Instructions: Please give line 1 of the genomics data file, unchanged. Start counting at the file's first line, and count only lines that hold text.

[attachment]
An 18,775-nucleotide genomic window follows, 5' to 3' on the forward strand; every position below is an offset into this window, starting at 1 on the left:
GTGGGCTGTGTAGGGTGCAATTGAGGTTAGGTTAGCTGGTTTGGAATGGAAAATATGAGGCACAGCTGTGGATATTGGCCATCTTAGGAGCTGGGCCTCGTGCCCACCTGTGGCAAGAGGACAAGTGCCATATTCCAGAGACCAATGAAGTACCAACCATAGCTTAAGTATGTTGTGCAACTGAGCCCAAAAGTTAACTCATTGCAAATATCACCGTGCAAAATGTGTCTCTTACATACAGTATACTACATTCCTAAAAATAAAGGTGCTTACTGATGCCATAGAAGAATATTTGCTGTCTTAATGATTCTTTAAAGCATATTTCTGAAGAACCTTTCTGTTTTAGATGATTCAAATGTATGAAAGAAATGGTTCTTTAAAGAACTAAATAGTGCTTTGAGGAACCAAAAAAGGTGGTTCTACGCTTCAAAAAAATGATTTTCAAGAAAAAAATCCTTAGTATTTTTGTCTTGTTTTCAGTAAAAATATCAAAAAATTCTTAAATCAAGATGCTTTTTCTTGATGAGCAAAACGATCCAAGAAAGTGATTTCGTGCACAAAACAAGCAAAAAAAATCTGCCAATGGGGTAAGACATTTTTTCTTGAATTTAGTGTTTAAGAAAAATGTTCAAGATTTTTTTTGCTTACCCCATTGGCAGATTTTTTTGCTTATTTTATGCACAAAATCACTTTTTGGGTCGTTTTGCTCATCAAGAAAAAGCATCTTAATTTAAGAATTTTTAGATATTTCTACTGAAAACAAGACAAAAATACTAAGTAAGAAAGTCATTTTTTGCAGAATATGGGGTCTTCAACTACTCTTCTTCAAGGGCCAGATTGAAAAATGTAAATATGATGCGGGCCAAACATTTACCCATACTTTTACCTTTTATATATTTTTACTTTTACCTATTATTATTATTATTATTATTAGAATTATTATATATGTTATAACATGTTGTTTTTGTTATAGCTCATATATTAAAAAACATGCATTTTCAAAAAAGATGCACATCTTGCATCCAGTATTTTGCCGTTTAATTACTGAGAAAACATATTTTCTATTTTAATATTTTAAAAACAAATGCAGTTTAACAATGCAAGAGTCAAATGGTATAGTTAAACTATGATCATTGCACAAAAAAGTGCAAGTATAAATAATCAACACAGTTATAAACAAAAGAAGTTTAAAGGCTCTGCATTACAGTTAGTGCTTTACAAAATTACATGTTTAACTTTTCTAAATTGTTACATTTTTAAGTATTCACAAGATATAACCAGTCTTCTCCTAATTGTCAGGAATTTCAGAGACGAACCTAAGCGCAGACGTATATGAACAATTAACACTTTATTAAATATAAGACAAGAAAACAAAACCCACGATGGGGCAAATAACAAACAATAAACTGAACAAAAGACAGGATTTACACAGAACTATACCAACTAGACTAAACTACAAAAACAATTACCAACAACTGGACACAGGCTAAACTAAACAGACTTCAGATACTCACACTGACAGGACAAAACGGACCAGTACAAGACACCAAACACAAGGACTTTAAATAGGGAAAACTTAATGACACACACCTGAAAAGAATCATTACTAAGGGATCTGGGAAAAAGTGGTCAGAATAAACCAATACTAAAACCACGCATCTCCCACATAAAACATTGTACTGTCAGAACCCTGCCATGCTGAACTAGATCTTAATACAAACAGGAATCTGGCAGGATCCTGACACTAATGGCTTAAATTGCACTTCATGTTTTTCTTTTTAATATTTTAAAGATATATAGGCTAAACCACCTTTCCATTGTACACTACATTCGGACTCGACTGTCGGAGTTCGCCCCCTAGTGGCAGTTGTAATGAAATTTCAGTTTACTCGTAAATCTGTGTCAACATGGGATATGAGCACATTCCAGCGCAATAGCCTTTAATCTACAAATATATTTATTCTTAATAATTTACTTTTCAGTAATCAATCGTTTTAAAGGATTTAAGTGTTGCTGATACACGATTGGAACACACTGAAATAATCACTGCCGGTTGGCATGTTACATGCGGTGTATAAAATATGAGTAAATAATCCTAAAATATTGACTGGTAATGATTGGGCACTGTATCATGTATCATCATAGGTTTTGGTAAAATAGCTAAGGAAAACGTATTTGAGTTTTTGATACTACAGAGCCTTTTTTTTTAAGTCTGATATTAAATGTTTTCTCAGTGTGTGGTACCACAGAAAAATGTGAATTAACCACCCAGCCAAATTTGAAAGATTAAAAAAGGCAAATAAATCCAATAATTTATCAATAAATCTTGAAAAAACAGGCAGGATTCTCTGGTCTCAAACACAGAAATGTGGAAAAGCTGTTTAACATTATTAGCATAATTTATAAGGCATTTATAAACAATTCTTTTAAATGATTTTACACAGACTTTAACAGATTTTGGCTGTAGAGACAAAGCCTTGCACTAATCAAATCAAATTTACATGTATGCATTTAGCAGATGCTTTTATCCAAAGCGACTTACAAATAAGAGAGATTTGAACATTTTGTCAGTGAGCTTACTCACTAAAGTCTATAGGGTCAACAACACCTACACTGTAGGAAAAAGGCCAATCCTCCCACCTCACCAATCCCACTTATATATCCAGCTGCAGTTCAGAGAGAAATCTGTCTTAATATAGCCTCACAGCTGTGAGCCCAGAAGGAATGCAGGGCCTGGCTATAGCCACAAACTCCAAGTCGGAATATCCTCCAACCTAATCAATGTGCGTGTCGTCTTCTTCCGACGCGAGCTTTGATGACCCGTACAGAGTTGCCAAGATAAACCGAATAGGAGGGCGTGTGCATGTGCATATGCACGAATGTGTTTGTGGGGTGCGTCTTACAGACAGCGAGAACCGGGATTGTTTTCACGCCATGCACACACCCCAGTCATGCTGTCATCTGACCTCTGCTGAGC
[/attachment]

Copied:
An 18,775-nucleotide genomic window follows, 5' to 3' on the forward strand; every position below is an offset into this window, starting at 1 on the left: